Adjusting in the LOD group

Figure 4. Adjusting in the LOD group

Occlusion Culling:

Occlusion culling is a feature available in the pro version of Unity that enables you to remove objects that are blocked by other objects. In a game when there are lots of objects that are drawn in a scene, there are many draw calls, and the objects are drawn from farthest object to closest in the order from the camera.

In cases where objects are not seen by the camera, drawing them results in wasted draw calls. In these cases, the occlusion culling mechanism turns off the objects that are not in view of camera, reducing the vertices that are not drawn, optimizing the memory usage.

In occlusion culling, the occludee is an object that will not be rendered to the screen because it is visibly blocked by another object. An occluder is an object that acts as a barrier and prevents visibly blocked objects (occludees) from being rendered.

How to set occluder and occludee in Inspector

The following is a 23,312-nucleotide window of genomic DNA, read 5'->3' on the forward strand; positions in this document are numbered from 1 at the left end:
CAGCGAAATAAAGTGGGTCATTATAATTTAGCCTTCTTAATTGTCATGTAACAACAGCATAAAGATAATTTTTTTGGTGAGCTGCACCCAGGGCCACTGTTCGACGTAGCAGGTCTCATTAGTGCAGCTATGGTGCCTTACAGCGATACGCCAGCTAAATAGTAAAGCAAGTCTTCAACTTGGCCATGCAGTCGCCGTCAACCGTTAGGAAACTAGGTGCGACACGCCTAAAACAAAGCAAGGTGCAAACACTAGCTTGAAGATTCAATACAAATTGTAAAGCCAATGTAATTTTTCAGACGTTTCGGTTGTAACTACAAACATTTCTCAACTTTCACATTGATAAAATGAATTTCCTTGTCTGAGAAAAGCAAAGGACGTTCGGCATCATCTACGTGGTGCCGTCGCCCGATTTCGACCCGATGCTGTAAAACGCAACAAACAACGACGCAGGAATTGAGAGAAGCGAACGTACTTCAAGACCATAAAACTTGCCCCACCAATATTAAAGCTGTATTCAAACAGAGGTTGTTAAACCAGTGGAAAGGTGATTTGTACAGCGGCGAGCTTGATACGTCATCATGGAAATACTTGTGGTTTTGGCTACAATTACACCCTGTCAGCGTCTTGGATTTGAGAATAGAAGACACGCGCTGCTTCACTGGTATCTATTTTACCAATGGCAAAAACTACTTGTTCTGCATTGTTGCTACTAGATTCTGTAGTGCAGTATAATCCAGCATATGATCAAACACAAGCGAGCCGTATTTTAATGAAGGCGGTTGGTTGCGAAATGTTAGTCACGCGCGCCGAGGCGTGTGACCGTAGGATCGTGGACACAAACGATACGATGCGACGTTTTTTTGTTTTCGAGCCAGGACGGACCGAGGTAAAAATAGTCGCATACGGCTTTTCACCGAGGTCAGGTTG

Figure 5. How to set occluder and occludee in Inspector

When setting up your occlusion culling system, set your occlusion areas carefully. By default, Unity uses the entire scene as the occlusion area, which can lead to extra overhead. To make sure that the entire scene isn’t used, create an occlusion area manually, and surround only the area to be included in the calculation.

Unity allows you to visualize each part of the occlusion culling system. To view your camera volumes, visibility lines, and portals, simply open the occlusion culling window (Window > Occlusion Culling) and click on the Visualization tab. You will now be able to visualize all of these components in the scene view.